And that is the worst thing about the movie, its presentation. While Fox used the best available sources for the print, they didn’t seem to really try to restore the film in any way at all. There are far too many jump cuts. One has to imagine that the studio could have done better by one of its own releases. They are really doing the film, the director and the actors a disservice by not at least cleaning the film up before selling it.

This is not a bad film, but it is not really worth seeking out, especially in its current state. The only reason anyone would want to see it would be for Tracy and Bogart. Both actors will get much better and have better roles before their careers end. But if you’re a fan of one or both of these actors, like I am, then you might want to see how it all started for them. That’s really the only reason I wanted to see this film in the first place.

Sunday, June 12, 2016

Warcraft (2016) - Strictly for Gamers Only

Warcraft (2016) Starring: Travis Fimmel, Paula Patton, Ben Foster, Dominic Cooper, Toby Kebbell, Ben Schnetzer, Robert Kazinsky and Daniel Wu. Directed by Duncan Jones. Screenplay by Charles Leavitt and Duncan Jones. Based on Warcraft video game by Blizzard Entertainment. Produced by Thomas Tull, Jon Jashni, Charles Roven, Alex Gartner and Stuart Fenegan. Color. U.S. Runtime 123 minutes. Fantasy, Action

If you play Warcraft or your name is Jackie Chan, you can stop reading here. You have already seen the film and no doubt love it. If you're not a Warcraft player, then read on.

Video games are a somewhat untapped pool of content for Hollywood. There have been a few in the past, like Doom (2005) and Ratchet and Clank (2016), but with a few exceptions, they have not been used nor have they been all that successful. But it is no surprise that Hollywood would look to Warcraft as a source. I am not a player, but I do know that the video game has been around in some form since 1994's release of Warcraft: Orcs & Humans.

With that little to go on, I went to see the film in the theater, seeing it in 3D since that matinee was cheaper than seeing the 2D version at a later time; go figure. Visually, the film is stunning, and even though not shot in 3D, some of the effects looked really good done that way. Sad to say that is about as much as the film has going for it.

Set in an imaginary kingdom, Azeroth, run by humans and led by King Llane Wrynn (Dominic Cooper) and his trusty aid, Sir Anduin Lothar (Travis Fimmel), everything is peaceful until the Orcs invade. With their own planet, Draenor, dying, the Orcs, led by Gul'dan (Daniel Wu), come through a life-force sustained portal.

Bad Orc Gul'dan (Daniel Wu).

While not all Orcs are bad, Gul'dan wields fel power to control his Horde and to battle the humans. Those who try to stop him, like Durotan (Toby Kebbell), the chieftain of the Frostwolf clan, and his pregnant mate, Draka (Anna Galvin), are no match for his power. There is even one half-Orc, Garona Halforcen (Paula Patton), who finds herself caught between the two races.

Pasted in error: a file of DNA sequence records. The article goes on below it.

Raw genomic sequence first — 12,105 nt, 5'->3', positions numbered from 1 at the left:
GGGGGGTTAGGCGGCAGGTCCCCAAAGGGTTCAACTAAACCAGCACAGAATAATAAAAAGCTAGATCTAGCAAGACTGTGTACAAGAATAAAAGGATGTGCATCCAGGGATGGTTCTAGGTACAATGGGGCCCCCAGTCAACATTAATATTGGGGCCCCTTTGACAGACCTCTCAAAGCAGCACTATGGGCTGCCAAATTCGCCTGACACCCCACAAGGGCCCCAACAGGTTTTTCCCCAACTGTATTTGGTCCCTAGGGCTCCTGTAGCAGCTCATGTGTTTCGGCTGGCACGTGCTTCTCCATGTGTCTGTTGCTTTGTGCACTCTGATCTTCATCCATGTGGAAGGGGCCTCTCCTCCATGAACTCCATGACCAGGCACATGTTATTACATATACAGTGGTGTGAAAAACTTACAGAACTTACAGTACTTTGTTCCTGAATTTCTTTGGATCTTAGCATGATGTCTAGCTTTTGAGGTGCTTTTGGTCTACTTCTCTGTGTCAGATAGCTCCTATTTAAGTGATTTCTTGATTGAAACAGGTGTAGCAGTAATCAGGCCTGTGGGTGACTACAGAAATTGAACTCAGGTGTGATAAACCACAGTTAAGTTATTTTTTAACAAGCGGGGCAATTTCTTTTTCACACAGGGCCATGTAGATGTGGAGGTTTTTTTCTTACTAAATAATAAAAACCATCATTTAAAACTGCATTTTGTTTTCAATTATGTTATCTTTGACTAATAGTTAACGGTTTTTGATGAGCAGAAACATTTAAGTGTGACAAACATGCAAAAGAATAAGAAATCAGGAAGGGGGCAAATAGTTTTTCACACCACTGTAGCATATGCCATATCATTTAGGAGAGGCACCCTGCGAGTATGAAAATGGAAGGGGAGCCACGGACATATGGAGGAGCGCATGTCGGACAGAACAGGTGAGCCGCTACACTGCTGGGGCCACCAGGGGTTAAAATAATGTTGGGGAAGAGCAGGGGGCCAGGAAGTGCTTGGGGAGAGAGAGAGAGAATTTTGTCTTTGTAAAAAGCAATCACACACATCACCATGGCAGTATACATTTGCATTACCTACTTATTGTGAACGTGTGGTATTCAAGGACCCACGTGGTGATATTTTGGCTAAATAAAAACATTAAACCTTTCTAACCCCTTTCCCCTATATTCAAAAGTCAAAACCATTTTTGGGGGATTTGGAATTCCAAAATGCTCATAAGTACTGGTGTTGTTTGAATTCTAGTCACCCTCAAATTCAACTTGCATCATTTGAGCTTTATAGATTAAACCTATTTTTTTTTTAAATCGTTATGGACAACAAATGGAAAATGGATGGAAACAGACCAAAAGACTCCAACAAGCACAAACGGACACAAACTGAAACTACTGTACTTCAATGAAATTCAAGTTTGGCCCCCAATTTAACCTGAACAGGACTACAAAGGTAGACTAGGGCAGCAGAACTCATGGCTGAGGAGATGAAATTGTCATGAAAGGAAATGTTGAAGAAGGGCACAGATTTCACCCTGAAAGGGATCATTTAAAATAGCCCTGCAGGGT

Good Orc Durotan (Toby Kebbell).

There are a gob of other characters as well, all with somewhat hard to pronounce names, which doesn't help. What also doesn't help is the sound mix with dialogue oftentimes getting buried under the score and sound effects. Add that to a somewhat convoluted storyline with characters who sometimes look too similar to one another and you have an audience that is sometimes on the brink of what could be called a confused slumber, which is not a good thing for an actioner like Warcraft. To top it off is an unsatisfying ending which is supposed to lead to a sequel.

A good film based on a video game should be like a good film based on a book, in that it should stand on its own without requiring prior knowledge of the source material by its audience. It should tell the source material in film-ic way which can and should stand on its own as a story. Sadly, this is a lesson that director Duncan Jones has still to learn. There is too much of an expectation that the audience has played the game and is familiar with its myriad of characters, relationships and environments.

Saturday, June 11, 2016

Stubs - Alice in Wonderland (1933)

Alice in Wonderland (1933) Starring: Charlotte Henry, Richard Arlen, Richard Ates, Gary Cooper, Leon Errol, Louise Fazenda, W.C. Fields, Skeets Gallagher, Cary Grant, Raymond Hatton, Edward Everett Horton, Roscoe Karns, Baby Leroy, Mae Marsh, Polly Muran, Jack Oakie, Edna May Oliver, May Robson, Charlie Ruggles, Alison Skipworth, Ned Sparks, Ford Sterling. Directed by Norman McLeod. Screenplay by Joseph L. Mankiewicz and William Cameron Menzies. Based on the novel Alice's Adventures in Wonderland by Lewis Carroll (London, 1865) and his novel Through the Looking-Glass by Lewis Carroll (London, 1870). Produced by Louis D. Lighton. Runtime: 77 minutes. U.S.A. Black and White. Fantasy

While Disney is the latest studio to release a big name live-action version of Lewis Carroll’s fantasy classics: Alice in Wonderland (2010) and Alice Through the Looking Glass (2016), they are certainly not the first. The tale has been made many times going back to Hepworth studio’s silent short released in 1903 and another feature-length silent film in 1915 from Nonpareil Feature Film Corp. In 1931, Metropolitan Studios released their own version, which came and went at the box-office with little fanfare. These early efforts speak to the story’s appeal to filmmakers.

A stage play also called Alice in Wonderland, opened on Broadway on December 12, 1932. Adapted by Eva Le Gallienne and Florida Friebus, the two-act play featured music and ran for 127 performances. The play, which called for actors to play multiple roles, included Whit Bissel, Howard Da Silva, and Burgess Meredith, the latter who plays a Duck, rather than the Penguin, the role of TV’s Batman that would be one of his most famous.